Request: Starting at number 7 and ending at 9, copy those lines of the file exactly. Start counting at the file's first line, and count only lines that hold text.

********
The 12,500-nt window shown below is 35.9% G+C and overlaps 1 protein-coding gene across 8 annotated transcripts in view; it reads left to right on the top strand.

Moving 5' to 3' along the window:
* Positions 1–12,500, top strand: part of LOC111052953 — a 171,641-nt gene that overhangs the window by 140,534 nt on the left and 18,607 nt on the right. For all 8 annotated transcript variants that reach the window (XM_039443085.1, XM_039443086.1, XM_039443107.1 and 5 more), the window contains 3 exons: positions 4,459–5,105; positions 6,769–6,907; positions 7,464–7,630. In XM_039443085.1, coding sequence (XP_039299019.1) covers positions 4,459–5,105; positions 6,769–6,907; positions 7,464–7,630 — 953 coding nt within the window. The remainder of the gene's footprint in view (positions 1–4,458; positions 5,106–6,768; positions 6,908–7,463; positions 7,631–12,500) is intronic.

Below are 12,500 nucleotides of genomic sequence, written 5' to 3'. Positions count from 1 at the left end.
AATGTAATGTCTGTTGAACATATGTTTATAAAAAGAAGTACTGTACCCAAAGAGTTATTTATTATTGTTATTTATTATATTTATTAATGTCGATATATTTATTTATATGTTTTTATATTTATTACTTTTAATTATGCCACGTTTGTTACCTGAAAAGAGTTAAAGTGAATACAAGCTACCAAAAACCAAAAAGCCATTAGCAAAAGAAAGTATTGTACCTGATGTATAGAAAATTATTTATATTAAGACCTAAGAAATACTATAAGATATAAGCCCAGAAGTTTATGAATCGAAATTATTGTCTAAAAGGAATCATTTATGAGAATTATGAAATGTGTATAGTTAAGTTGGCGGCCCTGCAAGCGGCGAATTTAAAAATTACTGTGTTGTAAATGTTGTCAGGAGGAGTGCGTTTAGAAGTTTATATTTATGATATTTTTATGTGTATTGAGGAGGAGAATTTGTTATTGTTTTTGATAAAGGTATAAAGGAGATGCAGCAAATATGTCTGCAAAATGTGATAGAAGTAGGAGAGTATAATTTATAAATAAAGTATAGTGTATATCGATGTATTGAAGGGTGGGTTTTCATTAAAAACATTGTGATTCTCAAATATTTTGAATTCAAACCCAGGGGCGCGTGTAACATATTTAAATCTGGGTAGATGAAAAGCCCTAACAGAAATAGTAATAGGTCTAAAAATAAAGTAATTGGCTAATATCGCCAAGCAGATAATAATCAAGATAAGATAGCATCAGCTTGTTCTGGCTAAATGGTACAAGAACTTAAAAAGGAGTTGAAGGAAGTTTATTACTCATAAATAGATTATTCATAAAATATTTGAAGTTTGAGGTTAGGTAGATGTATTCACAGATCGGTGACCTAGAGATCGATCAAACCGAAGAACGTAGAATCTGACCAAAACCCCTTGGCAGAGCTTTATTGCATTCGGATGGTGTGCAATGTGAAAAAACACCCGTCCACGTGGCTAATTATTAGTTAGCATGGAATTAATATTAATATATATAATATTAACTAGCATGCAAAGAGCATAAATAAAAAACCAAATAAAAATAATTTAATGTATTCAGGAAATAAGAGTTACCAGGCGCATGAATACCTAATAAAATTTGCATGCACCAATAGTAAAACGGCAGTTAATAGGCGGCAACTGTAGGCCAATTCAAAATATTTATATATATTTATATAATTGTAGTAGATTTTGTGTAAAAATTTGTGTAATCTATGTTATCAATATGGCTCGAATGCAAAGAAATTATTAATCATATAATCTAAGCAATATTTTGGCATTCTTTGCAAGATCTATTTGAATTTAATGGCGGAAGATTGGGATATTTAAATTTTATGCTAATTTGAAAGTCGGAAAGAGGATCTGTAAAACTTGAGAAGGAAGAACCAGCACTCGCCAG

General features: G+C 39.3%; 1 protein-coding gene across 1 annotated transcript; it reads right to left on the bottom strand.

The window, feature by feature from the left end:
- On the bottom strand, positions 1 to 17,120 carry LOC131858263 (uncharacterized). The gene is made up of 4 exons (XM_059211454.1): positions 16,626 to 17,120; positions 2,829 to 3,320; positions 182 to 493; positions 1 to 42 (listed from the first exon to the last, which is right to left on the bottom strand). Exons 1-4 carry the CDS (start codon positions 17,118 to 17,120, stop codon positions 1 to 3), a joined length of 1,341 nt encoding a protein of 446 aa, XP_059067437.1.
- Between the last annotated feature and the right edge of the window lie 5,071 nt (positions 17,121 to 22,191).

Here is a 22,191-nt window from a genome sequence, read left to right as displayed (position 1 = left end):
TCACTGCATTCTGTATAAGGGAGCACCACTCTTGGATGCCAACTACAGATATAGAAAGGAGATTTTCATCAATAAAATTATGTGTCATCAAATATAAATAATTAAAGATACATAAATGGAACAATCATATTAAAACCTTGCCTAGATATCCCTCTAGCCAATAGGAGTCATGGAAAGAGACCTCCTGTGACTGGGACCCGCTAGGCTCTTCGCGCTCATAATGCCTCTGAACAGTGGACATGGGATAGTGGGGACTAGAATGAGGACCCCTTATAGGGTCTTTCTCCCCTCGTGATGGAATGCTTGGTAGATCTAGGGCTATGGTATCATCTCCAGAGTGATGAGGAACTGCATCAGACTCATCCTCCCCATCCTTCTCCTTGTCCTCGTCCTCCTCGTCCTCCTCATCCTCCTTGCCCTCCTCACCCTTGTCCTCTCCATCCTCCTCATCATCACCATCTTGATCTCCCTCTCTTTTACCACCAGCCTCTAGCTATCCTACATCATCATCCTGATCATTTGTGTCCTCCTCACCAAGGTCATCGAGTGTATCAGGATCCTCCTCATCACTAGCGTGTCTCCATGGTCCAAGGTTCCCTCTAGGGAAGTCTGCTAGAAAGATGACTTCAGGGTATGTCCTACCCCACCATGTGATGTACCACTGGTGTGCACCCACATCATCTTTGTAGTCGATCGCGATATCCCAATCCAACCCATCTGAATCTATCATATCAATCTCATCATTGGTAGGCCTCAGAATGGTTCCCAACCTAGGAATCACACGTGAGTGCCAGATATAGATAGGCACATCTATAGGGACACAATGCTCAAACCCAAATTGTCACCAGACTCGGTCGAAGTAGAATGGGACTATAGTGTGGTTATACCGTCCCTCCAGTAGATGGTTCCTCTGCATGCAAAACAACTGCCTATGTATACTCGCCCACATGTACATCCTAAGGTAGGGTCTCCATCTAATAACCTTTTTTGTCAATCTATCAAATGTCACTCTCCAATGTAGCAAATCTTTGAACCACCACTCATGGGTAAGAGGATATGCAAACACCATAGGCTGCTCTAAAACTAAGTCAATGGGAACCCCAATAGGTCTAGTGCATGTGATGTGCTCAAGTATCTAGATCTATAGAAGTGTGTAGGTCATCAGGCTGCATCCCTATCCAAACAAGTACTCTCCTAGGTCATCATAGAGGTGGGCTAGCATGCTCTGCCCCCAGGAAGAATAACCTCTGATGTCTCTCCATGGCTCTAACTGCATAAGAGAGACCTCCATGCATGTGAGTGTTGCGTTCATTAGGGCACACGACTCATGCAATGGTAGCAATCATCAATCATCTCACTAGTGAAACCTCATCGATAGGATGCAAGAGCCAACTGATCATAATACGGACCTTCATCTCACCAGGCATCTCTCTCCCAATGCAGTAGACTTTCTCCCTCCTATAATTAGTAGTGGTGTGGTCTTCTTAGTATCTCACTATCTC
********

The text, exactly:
The window, feature by feature from the left end:
- On the bottom strand, positions 1 to 17,120 carry LOC131858263 (uncharacterized). The gene is made up of 4 exons (XM_059211454.1): positions 16,626 to 17,120; positions 2,829 to 3,320; positions 182 to 493; positions 1 to 42 (listed from the first exon to the last, which is right to left on the bottom strand). Exons 1-4 carry the CDS (start codon positions 17,118 to 17,120, stop codon positions 1 to 3), a joined length of 1,341 nt encoding a protein of 446 aa, XP_059067437.1.
- Between the last annotated feature and the right edge of the window lie 5,071 nt (positions 17,121 to 22,191).